Until year end 2021 the manufacturers of structured products, OTC derivatives, UCITS funds and AIF are facing a lot of regulatory work. They are required to identify and implement amended regulatory technical standards (RTS) on the key information documents (KID) for packaged retail and insurance-based investment products (PRIIPs) approved by the European Supervisory Authorities (ESA) on 3 February 2021.
Affecting manufacturers, distributors and investors
The new rules expose manufacturers with a complex task. However, irrespective of whether someone considers the amendments are helpful or not, they significantly affect the methodology and the content of a KID culminating partially in a break in the continuity with the current standard. Therefore, distributors as well as investors have to be carefully trained in order to get familiar and to understand all new features of the future KID.
The current KID has been applicable for structured products and OTC derivatives since January 2018. Due to the envisaged inclusion of UCITS funds and AIF and the widespread criticism concerning a lack of informative value, the ESAs started a joint consultation in October 2019. The ESAs agreed on a final report on RTS amending the PRIIPs Regulation and submitted it to the European Commission for the final decision in February 2021.
The final approval of the RTS proposal in its current form is expected for April 2021 at the latest. Initially it has been envisaged that the RTS will come into effect by 1 January 2022. However, there are signs that the European Commission could postpone the implementation by three, six or even twelve months. At a later stage, the ESAs might publish level 3 guidelines or Q&A on various topics. Industry associations are already requesting for clarification on certain topics.
The lobbying of certain parts of the industry for postponing might have been successful – similar to what happened to the current active RTS, which initially should have been implemented by January 2017, but then started twelve months later. However, everyone could hope but should not bet on such a concession as the European Commission itself had put pressure on the ESAs for a quick submission of the amendment. Another subsequent last minute stop – in theory a non-objection of the RTS by the European Parliament or the European Council - appears improbable.
So, the manufacturers should hurry up to meet the deadline, as the new RTS will not only apply to new offerings, but also for existing products which are still be offered. The new RTS do not contain any grandfathering clause, so that the issuers have to decide for existing products whether to switch the KID or to close the offering at the time when the new RTS will come into effect.
Need for industry alignment
The amendments require additional content and cover almost all sections of the current KID. Manufacturers might question the current page limit for a KID. This limit of three pages remains untouched as it is part of the level 1 regulation while the amendment constitutes a level 2 regulation only.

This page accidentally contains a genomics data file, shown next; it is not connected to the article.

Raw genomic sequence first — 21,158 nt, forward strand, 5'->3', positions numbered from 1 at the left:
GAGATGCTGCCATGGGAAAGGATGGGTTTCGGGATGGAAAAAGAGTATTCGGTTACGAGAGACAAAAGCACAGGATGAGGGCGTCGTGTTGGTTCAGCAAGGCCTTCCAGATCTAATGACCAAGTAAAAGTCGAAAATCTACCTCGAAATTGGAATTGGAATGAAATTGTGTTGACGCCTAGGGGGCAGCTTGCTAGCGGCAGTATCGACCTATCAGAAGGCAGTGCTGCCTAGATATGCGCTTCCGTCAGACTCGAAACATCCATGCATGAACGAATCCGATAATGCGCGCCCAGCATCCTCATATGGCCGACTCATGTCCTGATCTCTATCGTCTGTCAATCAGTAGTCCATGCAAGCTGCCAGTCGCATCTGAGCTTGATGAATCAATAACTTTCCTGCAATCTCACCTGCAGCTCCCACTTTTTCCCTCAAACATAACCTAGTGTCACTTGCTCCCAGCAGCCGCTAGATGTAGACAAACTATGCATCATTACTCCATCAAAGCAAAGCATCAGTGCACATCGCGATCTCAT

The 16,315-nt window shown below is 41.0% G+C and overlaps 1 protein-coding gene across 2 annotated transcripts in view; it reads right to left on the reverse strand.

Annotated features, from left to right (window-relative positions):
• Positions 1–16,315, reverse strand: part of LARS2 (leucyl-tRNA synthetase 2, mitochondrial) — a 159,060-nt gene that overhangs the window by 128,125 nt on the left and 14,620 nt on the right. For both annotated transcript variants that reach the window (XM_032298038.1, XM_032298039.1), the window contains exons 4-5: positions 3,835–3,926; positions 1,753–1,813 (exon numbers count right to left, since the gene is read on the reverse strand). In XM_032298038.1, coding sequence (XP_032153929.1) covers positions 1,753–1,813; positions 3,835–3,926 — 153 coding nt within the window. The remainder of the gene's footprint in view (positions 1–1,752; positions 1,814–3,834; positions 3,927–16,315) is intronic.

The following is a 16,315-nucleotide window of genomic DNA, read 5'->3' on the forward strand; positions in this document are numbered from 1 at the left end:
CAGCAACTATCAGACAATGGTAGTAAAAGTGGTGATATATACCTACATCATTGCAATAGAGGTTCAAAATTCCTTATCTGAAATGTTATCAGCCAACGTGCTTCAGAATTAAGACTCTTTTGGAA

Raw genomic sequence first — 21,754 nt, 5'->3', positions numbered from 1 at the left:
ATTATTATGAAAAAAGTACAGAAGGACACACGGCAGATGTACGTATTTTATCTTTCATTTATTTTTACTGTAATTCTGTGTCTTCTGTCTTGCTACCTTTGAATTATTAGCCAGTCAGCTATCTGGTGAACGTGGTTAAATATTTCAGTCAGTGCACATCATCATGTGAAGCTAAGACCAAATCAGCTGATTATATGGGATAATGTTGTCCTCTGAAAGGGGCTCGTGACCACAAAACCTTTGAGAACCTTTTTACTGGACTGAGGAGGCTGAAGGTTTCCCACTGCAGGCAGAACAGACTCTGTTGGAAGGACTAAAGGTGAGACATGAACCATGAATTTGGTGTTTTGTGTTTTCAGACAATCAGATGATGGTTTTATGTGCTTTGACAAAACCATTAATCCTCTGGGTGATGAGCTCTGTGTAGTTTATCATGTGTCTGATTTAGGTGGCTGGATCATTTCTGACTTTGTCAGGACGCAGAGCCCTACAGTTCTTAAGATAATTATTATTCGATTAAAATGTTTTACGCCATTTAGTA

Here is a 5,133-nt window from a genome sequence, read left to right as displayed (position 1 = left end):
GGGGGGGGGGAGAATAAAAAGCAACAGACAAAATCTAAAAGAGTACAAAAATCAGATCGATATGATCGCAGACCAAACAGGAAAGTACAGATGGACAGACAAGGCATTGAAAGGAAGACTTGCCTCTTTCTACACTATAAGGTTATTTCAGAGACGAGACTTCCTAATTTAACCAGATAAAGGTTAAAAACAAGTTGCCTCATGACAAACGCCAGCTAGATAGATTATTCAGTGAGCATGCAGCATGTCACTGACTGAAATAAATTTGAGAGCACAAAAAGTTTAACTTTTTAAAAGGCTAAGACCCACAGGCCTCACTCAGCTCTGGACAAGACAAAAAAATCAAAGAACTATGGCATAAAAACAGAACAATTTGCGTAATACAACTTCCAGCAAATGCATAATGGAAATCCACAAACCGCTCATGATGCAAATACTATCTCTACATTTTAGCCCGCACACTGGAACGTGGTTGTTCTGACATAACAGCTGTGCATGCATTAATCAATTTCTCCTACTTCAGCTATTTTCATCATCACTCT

Ayal Leibowitz, Chief Innovation Officer at LPA/Modelity has advocated more industry alignment. His claim is that a KID does not offer a competitive advantage. It is even counterproductive, if KIDs across different manufacturers show different results for identical items. In addition, the new RTS leaves many questions unanswered. Therefore, the manufacturers should agree on a coordinated, industry wide standard. It could not be expected that the ESAs will provide all-embracing level 3 advice in good time.
A long list of amendments
The RTS includes significant changes on the KID regarding methodology, additional scenario analyses, calculation of annual return and cost as well as brief explanations in plain language. Some selected examples might demonstrate the widespread impact on the KID.
- A far-reaching amendment especially refers to UCITS funds and AIF as well as structured products classified so called “category 2”. The back-testing of the different scenarios has to be based on data which exceeds the recommended holding period (RHP) by at least 5 years, but covers a minimum of 10 years, instead of currently 2 years.
- A new “minimum scenario” has to be included in addition to the stress, unfavourable, moderate and favourable scenarios.
- If a manufacturer considers a scenario too optimistic, it is responsible to use lower percentiles for that scenario.
- Specific performance scenarios as well as cost presentations are required for the high-volume category of autocallable structured products potentially ending in confusing results.
- Costs are now more but still not fully aligned with MiFID II complicating the parallel use of documents. Narratives without prescriptive wording are required for the presentation of cost.
- New narratives apply for distribution fees being inconsistent with current statements.
- In case the manufacturer considers the summary risk indicator (SRI) does not adequately reflect market and credit risks it may decide to assign the product to a riskier category.
- As before, the list of OTC derivatives does not include OTC options. Consequently, no specifications are made for example regarding the calculation of the average return.
Seeking a trusted partner
Manufacturers need to find a trusted partner who has deep expertise and can provide guidance to navigate the RTS amendment. LPA can combine the expertise of fund and structured products specialists, lawyers, mathematicians and IT specialists to cover all products under scope of PRIIPs (funds, insurance-based investments, structured products and OTC derivatives). Furthermore, LPA extensive experience and coverage of the complete value chain from initial assessment to final implementation can provide manufacturers with substantial economies of scale.